Section
Original Research Article

References

Graham RD, Welch RM, Bouis HE. Addressing micronutrient malnutrition through enhancing the nutritional quality of staple foods. Principles, Perspectives and Knowledge Gaps; 2001.

Dube P, Heijman WJ, Ihle R, Ochieng J. The potential of traditional leafy vegetables for improving food security in Africa. In Establishing Food Security and Alternatives to International Trade in Emerging Economies. 2018;220-243. IGI Global.

Raschid-Sally L, Jayakody P. Drivers and characteristics of wastewater agriculture in developing countries. Results from a Global Assessment. 2009;127. IWMI.

Gweyi-Onyango JP, Osei-Kwarteng M. Safe vegetable production with wastewater in developing countries: Demystifying negative notions. African Journal of Horticultural. Sci. 2011;5:70-83.

Ensink JH, Mahmood T, Dalsgaard A. Wastewater‐irrigated vegetables: Market handling versus irrigation water quality. Tropical Medicine & International Health. 2007;12:2-7.

Khaled SB, Muhammad AS. Field accumulation risks of heavy metals in soil and vegetable crop irrigated with sewage water in Western Region of Saudi Arabia. Saudi Journal of Biological Sciences. 2015;23:32-44.

Mireri C, Atekyereza P, Kyessi A, Mushi N. Environmental risks of urban agriculture in the Lake Victoria drainage basin: A case of Kisumu municipality, Kenya. Habitat International. 2007;31(3-4):375-386.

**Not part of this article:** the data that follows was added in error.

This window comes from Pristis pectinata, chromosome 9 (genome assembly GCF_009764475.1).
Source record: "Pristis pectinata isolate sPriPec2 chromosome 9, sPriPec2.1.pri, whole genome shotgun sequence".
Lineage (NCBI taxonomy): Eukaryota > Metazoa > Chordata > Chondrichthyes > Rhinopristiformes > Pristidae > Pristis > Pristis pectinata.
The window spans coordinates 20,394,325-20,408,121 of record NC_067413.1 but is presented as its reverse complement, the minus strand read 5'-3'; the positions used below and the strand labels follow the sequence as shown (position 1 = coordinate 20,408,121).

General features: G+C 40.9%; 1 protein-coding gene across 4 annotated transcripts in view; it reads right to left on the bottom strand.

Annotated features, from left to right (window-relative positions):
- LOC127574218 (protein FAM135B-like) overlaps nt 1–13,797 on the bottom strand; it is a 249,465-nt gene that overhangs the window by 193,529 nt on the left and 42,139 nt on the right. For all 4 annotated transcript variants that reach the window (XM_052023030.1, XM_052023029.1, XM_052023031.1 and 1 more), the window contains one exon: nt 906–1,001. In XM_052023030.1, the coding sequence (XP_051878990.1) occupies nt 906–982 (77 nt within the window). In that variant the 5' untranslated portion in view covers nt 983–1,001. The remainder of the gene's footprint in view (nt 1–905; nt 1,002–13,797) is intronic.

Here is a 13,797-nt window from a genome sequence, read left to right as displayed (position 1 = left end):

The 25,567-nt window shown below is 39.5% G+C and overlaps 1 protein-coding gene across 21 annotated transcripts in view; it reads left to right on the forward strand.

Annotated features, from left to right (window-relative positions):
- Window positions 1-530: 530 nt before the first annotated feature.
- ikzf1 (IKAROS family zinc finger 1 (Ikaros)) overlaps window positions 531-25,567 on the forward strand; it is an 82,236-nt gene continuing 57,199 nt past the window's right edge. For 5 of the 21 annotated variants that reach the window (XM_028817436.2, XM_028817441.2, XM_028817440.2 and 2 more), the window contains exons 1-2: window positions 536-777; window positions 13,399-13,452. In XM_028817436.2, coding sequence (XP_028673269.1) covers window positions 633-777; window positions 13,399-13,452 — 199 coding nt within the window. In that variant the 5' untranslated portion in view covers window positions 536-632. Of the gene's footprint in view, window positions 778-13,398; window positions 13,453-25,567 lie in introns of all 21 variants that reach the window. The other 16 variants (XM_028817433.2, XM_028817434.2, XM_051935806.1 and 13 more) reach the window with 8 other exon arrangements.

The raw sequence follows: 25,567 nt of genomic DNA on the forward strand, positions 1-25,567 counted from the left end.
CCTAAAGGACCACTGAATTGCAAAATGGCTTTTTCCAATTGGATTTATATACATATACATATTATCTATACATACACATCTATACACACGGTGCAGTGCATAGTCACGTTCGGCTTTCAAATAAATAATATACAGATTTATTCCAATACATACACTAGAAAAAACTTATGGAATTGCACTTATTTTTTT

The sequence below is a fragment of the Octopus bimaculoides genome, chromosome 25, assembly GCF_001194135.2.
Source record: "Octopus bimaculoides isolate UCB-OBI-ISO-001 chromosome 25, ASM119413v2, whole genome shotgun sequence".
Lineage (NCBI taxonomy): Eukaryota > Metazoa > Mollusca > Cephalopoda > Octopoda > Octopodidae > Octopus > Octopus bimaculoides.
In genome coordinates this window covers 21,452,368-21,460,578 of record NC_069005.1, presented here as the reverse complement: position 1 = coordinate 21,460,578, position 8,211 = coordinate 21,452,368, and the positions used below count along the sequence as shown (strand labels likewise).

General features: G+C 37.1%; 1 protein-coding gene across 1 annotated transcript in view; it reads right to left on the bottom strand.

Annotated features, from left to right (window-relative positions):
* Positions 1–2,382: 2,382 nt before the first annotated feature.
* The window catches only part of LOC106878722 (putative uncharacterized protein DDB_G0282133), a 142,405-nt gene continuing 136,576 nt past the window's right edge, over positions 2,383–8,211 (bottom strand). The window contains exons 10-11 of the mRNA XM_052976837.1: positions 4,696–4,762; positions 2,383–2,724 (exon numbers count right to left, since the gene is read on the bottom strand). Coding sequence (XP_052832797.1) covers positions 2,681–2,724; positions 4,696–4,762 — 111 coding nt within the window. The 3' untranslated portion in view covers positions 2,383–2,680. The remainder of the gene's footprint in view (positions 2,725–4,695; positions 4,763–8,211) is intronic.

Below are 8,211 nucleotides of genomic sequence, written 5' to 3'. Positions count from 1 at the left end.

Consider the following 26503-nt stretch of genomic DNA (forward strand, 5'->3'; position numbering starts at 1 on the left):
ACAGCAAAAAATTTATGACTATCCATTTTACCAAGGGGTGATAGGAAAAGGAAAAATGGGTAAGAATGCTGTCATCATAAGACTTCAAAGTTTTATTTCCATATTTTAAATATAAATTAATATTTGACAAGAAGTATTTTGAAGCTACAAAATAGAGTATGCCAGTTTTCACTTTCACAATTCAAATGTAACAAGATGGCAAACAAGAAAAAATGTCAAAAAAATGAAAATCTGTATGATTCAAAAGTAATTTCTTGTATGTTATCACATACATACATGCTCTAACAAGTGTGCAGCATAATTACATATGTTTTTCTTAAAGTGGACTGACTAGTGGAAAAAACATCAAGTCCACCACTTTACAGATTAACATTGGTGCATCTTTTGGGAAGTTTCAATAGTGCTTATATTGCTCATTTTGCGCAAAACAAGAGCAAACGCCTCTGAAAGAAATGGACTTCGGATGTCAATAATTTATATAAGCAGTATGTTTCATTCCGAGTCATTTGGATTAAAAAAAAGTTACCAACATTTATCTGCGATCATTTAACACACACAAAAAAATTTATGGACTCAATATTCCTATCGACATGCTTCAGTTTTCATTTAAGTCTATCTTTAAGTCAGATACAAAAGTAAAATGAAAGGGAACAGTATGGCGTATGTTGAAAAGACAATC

Mohammed SA, Folorunsho JO. Heavy metals concentration in soil and Amaranthus retroflexus grown on irrigated farmlands in the Makera Area, Kaduna, Nigeria. Journal of Geography and Regional Planning. 2015;8(8):210-217.

Stoltz E, Greger M. Accumulation properties of As, Cd, Cu, Pb and Zn by four wetland plant species growing on submerged mine tailings. Environmental and Experimental Botany. 2002;47(3):271-280.

Wallace JS. Increasing agricultural water use efficiency to meet future food production. Agriculture, Ecosystems & Environment. 2000;82(1-3):105-119.

Anwar S, Nawaz MF, Gul S, Rizwan M, Ali S, Kareem A. Uptake and distribution of minerals and heavy metals in commonly grown leafy vegetable species irrigated with sewage water. Environmental Monitoring and Assessment. 2016;188(9): 541.

Zu YQ, Sun JJ, He YM, Wu J, Feng GQ, Li Y. Effects of arsenic on growth, photosynthesis and some antioxidant parameters of Panax notoginseng growing in shaded conditions. Int J Adv Agric Res. 2016;4:78-88.

Nagajyothi PC, Dinakar N, Suresh S, Udaykiran Y, Suresh C, Damodharam T. Effect of industrial effluent on the morphological parameters and chlorophyll content of green gram (Phaseolus aureus Roxb). J. Environ. Biol. 2009;30(3):385-388.